Floating Rate Bonds • Coupon rate floats depending on some index value • Examples – adjustable rate mortgages and inflation-linked Treasuries • There is less price risk with floating rate bonds – The coupon floats, so it is less likely to differ substantially from the yield-to-maturity • Coupons may have a “collar” – the rate cannot go above a specified “ceiling” or below a specified “floor”

Other Bond Types • • • Disaster bonds Income bonds Convertible bonds Put bond There are many other types of provisions that can be added to a bond and many bonds have several provisions – it is important to recognize how these provisions affect required returns

Bond Markets • Primarily over-the-counter transactions with dealers connected electronically • Extremely large number of bond issues, but generally low daily volume in single issues • Makes getting up-to-date prices difficult, particularly on small company or municipal issues • Treasury securities are an exception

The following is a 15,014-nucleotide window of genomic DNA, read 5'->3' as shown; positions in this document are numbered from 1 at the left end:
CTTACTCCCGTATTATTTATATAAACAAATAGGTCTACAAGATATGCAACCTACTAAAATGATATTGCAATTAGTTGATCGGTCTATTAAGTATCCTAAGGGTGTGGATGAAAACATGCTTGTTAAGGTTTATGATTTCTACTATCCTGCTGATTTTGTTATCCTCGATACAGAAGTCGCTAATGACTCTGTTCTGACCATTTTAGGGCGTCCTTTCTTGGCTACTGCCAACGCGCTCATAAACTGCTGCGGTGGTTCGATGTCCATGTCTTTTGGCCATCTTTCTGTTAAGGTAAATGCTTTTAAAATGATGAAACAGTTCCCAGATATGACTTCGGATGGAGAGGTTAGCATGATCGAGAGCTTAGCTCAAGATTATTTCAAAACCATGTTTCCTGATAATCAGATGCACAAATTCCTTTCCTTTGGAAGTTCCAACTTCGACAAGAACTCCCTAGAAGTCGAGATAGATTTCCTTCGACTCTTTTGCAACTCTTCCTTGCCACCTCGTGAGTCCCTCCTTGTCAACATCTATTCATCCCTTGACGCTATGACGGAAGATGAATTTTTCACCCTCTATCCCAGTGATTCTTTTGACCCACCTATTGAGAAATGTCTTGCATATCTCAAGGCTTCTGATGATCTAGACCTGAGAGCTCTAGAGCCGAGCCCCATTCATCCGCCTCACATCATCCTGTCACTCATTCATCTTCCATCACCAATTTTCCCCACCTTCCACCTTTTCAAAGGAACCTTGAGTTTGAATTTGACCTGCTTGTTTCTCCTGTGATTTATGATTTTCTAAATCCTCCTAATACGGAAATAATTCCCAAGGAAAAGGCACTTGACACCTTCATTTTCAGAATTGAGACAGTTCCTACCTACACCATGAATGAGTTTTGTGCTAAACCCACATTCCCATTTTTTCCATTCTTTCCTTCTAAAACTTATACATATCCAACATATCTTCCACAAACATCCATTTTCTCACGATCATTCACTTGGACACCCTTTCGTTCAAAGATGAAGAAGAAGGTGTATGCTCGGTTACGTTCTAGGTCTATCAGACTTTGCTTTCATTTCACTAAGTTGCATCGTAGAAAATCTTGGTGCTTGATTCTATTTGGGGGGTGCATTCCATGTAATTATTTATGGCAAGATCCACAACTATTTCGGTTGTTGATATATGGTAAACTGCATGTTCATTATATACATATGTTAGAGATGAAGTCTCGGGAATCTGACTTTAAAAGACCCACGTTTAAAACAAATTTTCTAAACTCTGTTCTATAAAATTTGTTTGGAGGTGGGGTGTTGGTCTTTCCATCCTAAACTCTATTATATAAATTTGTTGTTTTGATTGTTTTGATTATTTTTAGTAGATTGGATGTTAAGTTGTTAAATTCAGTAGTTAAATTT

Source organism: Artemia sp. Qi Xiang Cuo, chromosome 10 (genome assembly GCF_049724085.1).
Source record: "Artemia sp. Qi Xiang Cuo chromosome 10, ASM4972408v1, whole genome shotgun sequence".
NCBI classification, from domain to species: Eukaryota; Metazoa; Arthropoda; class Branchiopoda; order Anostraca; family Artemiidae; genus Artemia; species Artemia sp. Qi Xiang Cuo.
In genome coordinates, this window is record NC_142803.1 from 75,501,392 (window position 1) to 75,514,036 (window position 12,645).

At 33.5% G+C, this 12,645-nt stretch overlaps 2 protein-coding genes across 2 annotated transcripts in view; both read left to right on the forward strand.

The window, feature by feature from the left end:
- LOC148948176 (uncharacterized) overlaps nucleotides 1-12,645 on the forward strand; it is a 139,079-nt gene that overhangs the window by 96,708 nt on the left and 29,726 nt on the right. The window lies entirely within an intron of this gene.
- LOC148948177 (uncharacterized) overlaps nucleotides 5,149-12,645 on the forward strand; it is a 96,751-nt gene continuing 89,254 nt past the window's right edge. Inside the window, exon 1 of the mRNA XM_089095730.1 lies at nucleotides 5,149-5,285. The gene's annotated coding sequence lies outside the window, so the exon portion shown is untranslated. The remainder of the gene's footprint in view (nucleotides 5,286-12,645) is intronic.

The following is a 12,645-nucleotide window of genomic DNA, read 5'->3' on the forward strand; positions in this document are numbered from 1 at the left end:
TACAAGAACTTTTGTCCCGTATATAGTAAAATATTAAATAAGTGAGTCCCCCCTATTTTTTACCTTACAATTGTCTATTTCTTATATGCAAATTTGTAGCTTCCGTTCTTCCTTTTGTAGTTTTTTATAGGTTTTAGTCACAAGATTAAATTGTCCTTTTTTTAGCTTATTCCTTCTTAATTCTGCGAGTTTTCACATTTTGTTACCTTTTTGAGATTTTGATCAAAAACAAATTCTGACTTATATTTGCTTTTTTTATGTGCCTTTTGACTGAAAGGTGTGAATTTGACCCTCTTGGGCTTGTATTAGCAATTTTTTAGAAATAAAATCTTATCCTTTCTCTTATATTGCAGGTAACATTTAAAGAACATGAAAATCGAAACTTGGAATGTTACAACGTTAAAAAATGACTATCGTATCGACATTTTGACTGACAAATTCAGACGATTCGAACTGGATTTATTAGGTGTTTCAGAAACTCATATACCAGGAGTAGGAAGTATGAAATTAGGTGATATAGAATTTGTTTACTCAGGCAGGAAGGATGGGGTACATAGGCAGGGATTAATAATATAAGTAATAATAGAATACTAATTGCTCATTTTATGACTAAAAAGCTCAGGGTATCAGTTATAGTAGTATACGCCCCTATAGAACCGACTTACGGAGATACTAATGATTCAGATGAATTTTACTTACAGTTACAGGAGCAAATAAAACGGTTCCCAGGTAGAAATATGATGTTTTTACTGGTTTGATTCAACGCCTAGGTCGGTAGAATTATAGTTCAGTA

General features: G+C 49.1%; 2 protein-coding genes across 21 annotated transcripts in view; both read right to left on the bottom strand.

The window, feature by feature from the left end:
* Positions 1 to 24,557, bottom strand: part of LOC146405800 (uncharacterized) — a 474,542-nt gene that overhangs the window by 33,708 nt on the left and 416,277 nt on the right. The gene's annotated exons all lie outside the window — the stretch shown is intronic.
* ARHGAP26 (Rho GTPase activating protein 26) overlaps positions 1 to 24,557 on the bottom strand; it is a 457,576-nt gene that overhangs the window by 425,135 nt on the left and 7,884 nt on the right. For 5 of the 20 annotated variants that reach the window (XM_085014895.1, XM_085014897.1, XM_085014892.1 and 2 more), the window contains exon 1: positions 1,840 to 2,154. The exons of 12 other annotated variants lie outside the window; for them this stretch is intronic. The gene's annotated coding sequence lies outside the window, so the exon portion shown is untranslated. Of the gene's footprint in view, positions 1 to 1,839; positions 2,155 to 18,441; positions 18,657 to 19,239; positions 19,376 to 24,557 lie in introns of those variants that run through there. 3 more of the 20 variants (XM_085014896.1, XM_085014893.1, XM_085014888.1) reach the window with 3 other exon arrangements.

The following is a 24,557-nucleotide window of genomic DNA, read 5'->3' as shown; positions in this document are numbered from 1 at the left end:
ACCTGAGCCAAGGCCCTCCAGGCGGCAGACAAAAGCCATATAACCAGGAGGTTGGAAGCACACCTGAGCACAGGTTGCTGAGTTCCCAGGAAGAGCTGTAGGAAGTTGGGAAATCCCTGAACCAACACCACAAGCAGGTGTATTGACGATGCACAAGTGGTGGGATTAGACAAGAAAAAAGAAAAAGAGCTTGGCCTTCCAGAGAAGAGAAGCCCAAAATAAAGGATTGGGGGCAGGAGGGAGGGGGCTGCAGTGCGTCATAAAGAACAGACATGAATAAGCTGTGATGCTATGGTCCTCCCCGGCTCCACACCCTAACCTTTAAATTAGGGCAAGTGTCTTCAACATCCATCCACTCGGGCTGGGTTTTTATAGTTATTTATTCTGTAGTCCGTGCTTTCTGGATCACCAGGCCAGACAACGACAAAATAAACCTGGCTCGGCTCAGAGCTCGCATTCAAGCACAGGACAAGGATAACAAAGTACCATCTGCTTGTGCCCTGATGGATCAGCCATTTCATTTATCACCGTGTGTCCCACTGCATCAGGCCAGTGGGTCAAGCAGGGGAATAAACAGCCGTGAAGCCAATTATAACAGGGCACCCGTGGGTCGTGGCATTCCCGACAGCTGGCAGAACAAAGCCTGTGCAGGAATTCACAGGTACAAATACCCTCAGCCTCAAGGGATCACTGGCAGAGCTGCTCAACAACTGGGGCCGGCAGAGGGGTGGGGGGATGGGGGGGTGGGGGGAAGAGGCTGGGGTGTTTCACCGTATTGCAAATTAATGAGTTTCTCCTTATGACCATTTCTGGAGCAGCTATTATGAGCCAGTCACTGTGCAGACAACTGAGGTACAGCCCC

Inflation and Interest Rates • Real rate of interest – change in purchasing power • Nominal rate of interest - quoted rate of interest Reflects change in purchasing power and inflation • The ex ante nominal rate of interest includes our desired real rate of return plus an adjustment for expected inflation

The Fisher Effect • The Fisher Effect defines the relationship between real rates, nominal rates and inflation • (1 + R) = (1 + r)(1 + h), where – R = nominal rate – r = real rate – h = expected inflation rate • Approximation –R=r+h

Term Structure of Interest Rates • Term structure is the relationship between time to maturity and yields, all else equal • It is important to recognize that we pull out the effect of default risk, different coupons, etc. • Yield curve – graphical representation of the term structure – Normal – upward-sloping, long-term yields are higher than short-term yields – Inverted – downward-sloping, long-term yields are lower than short-term yields

Figure 6. 6 – Upward-Sloping Yield Curve

Factors Affecting Required Return • Default risk premium – remember bond ratings • Taxability premium – remember municipal versus taxable • Liquidity premium – bonds that have more frequent trading will generally have lower required returns • Anything else that affects the risk of the cash flows to the bondholders, will affect the required returns

Pure Expectations Theory • Pure Expectations Theory says that an investor will get the same return regardless if she invests in a one-year security and rolls over the proceeds into another one-year security, or invests in a two-year security. t=0 1 2 \$*(1+i 1) (1+? ) = (1+i 2)2